That slowdown is certain to occur in at least one arena. After seeing how Gerald Schatten of the University of Pittsburgh, a senior co-author who purportedly played a minor role in Hwang's experiments, was carried along in the downward spiral, Moreno says, "people will think twice about collaborating." Potential co-authors of the future may painstakingly assess a project before consenting to give their names--and journals may be pressed to monitor more carefully the contributions of all involved. As for scientific relations with South Korea specifically, Snyder reports that "some of our philanthropic support sent a message: essentially, 'Don't work with the Koreans.' They have no problems with the field, but the Koreans are radioactive now."

Gillette, Schick to settle razor blade wars?

"The vast majority of the differences between the two companies have been settled and we look forward to remaining vigorous competitors in the marketplace, and not in the courtroom," Gillette spokesman Eric Kraus said Feb. 17.

Gillette Co. and Schick Wilkinson-Sword had been waging a legal battle since Schick started its Quattro four-blade razor in August 2003, with one more blade than Gillette’s three-bladed Mach3 razor.

Waters to pay Agilent $6.1 million to settle patent dispute

Waters Corp., a maker of instruments used by chemical researchers, said Feb. 17 it reached an approximately $6.1 million settlement with Agilent Technologies Deutschland GmbH to resolve its patent suit.

Stephanie Stoughton on RIM, NTP and the Blackberry saga

James R. Spencer, a no-nonsense U.S. district judge widely respected in the legal community, now finds himself in the unusual position of weighing an injunction against RIM even as the U.S. Patent and Trademark Office is expected to finally rescind NTP's patents. [The scheduled date for decision is February 24, 2006]

“These patents are ... guaranteed to go in the garbage,” James Balsillie, co-chief executive of Canada's RIM, said in December. “At the end of the day, our position is real simple: Let the system work.” [IPBiz note: Even if the USPTO finally rejected all claims of all patents, NTP would have two levels of review, first before the Board (BPAI) and then at the Court of Appeals for the Federal Circuit (CAFC)].

Unfortunately for Balsillie, the system doesn't necessarily work in a timely fashion. Spencer has signaled that he is unwilling to delay his proceedings while awaiting final word from the patent office, which lags far behind the court system. A case that could change the practice of granting injunctions in patent cases, eBay Inc. v. MercExchange, will be taken up by the Supreme Court, but no decision is expected until the spring at the earliest. Spencer, meanwhile, has scheduled a hearing for Feb. 24 on the injunction and damages. [IPBiz note: In theory, Spencer could delay the impact of the injunction until eBay v. MercExchange is decided. It's not clear that the issues in the eBay will help RIM. For one thing, NTP, unlike MercExchange, is in the commercial arena, so that the Continental Paper issue, even if decided adversely to MercExchange (which is doubtful in any event) would not impact NTP. Further, the "public interest" component of injunctions in the eBay case is less of a factor in eBay/MercExchange case than it is in NTP/RIM, where the saga of Sept. 11 gets better traction than does an auction network.]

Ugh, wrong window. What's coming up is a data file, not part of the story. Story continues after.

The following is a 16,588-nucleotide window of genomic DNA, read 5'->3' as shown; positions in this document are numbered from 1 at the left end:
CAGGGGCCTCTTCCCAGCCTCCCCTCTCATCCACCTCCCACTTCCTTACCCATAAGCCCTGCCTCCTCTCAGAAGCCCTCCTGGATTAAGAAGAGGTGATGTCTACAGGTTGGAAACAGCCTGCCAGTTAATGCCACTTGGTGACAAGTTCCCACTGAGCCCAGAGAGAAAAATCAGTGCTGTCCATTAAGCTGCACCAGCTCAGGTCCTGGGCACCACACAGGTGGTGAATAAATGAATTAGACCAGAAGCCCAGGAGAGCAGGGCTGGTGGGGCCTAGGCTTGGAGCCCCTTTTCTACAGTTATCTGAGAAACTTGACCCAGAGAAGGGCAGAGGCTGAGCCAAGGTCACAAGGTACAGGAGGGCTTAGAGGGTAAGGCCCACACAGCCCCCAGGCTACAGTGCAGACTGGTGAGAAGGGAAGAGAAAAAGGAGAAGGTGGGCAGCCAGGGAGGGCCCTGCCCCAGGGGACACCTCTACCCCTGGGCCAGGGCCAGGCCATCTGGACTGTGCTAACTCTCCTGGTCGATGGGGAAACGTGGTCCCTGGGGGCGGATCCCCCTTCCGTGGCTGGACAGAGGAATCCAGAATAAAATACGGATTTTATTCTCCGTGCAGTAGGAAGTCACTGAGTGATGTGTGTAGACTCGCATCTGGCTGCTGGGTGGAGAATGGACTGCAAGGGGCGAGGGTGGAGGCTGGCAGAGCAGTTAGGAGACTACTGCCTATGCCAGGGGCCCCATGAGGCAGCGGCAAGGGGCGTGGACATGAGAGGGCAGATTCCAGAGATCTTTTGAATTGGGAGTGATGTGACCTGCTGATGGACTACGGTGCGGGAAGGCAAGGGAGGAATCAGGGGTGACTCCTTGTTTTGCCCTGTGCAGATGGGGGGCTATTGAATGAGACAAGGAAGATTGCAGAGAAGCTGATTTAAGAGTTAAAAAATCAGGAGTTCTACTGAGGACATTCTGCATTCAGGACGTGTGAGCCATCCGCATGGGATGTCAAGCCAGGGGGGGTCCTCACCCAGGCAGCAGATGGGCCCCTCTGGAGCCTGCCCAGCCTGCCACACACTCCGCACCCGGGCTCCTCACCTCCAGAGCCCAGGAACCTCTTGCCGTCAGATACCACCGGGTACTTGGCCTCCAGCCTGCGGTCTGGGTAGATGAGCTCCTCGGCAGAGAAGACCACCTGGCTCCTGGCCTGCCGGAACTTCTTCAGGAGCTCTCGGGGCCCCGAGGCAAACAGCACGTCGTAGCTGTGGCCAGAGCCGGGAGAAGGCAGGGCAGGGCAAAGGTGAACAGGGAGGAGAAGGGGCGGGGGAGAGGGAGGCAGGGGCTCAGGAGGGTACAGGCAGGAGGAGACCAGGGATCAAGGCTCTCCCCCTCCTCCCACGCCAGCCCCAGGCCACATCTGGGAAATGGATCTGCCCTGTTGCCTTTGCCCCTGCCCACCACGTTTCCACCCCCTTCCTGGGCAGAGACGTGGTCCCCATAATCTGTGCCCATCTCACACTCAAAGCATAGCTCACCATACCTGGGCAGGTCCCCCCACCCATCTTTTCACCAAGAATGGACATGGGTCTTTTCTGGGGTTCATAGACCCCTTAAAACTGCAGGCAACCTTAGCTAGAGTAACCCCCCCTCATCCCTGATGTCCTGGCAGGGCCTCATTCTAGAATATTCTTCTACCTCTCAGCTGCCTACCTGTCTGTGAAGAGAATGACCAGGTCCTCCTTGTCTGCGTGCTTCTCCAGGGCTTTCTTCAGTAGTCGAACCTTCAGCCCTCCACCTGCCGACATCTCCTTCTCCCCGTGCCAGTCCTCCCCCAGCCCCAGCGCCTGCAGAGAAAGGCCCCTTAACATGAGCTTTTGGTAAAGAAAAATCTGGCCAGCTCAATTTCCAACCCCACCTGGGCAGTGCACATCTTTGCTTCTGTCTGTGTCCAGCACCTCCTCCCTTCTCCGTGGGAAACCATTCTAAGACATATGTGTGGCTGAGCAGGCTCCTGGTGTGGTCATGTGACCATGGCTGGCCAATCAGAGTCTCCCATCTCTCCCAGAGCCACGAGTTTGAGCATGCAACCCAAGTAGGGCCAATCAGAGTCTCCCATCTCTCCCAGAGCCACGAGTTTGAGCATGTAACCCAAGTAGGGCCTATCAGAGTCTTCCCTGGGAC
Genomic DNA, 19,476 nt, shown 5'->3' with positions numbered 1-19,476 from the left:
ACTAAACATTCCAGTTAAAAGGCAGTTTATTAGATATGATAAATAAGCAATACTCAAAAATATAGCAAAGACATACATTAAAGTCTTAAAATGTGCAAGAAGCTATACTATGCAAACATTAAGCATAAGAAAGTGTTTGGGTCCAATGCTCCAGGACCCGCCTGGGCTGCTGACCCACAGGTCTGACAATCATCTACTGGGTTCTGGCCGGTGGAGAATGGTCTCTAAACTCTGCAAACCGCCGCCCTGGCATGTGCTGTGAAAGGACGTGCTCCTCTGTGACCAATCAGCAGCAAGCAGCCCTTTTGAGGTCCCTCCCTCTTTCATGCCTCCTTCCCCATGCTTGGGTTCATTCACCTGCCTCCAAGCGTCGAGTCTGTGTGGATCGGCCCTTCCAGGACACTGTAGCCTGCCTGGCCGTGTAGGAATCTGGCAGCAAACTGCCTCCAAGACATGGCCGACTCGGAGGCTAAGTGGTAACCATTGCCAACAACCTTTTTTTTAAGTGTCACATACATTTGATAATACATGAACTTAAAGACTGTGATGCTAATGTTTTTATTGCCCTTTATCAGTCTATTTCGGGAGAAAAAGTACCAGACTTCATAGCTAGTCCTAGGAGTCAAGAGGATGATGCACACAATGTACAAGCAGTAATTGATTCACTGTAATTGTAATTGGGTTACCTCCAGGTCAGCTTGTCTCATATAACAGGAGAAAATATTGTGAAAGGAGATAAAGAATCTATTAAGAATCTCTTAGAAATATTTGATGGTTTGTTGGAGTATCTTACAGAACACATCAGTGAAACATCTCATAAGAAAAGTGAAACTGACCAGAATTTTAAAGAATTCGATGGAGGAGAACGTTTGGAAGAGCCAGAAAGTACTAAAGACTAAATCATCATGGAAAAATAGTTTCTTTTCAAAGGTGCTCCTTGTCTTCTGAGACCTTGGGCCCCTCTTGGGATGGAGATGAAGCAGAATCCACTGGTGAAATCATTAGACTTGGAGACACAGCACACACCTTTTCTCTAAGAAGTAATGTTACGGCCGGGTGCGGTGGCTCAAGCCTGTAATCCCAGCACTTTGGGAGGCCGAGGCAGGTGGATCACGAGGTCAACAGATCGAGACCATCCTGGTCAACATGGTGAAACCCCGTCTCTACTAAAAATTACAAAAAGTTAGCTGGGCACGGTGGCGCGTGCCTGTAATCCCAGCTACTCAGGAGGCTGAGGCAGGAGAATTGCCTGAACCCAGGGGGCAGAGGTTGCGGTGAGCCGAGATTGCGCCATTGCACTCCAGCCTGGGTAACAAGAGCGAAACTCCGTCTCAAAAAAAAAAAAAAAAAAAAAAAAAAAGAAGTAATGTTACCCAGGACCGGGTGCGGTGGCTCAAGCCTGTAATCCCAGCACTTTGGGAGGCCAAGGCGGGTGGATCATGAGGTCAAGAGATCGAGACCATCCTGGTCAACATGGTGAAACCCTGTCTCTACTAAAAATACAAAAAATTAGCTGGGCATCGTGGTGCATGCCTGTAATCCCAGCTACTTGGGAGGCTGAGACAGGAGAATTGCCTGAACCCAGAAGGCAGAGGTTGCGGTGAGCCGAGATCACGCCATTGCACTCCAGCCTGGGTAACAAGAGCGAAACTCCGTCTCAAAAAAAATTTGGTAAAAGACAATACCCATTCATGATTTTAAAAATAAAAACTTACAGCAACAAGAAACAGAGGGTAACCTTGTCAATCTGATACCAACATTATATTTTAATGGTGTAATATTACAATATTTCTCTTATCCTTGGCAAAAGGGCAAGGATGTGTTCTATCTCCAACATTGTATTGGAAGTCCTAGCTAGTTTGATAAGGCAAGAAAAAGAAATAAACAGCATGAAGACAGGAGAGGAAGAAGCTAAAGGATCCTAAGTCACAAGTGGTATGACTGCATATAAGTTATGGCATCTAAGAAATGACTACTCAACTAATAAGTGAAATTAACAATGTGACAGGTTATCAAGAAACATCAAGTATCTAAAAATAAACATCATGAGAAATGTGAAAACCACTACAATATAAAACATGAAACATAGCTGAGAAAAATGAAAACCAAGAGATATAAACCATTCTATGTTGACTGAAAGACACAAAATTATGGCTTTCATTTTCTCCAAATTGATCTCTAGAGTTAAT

Because patent infringement cases don't often rise to this level of importance and even fewer make it this far in the courts, it's hard to tell how Spencer will rule. An injunction he once issued on a sediment-control device, for instance, interested few people outside the construction industry. RIM v. NTP, on the other hand, could affect many of the more than 3 million BlackBerry users in the United States. [IPBiz note: until recently, patent injunctions were not a big deal. An injunction only issues after the patent is found valid and infringement established. Generally, most people would understand that an injunction should issue at that point.]

“His bottom line is that he wants this case off his docket,” said Susan Dadio, a patent attorney in Alexandria, Va. “And if the two sides can't reach a settlement or resolve this, he will not be afraid to act himself.”

Arlington, Va.-based NTP was co-founded by the late Thomas Campana Jr., an engineer who in 1990 created a system to send e-mails between computers and wireless devices. He is survived by his wife, who owns a large stake in NTP.

The BlackBerry hit the market in the late 1990s, becoming popular with lawyers, consultants and others who wanted to check e-mails away from their office and home computers.

In 2001, NTP filed suit. A year later, a federal jury in Richmond agreed that RIM had infringed on NTP's patents. The jury awarded the small firm 5.7 percent of U.S. BlackBerry sales, a rate that Spencer later increased to 8.55 percent.

Spencer issued an injunction in 2003 but held off on its enforcement during RIM's appeals. Those efforts largely failed and the case returned to his court last year.

Government and emergency workers would be exempted from any BlackBerry blackout, but the Justice Department has asked Spencer to hold off on an injunction until the details can be sorted out.

If granted, that delay would also permit corporate and individual BlackBerry users to switch to other devices or to download new software that RIM claims would work around NTP's patents.

RIM executives say the new software will prevent any service disruptions, but they have released few details. Some analysts are questioning the viability of the workaround and whether it might inconvenience users or degrade service.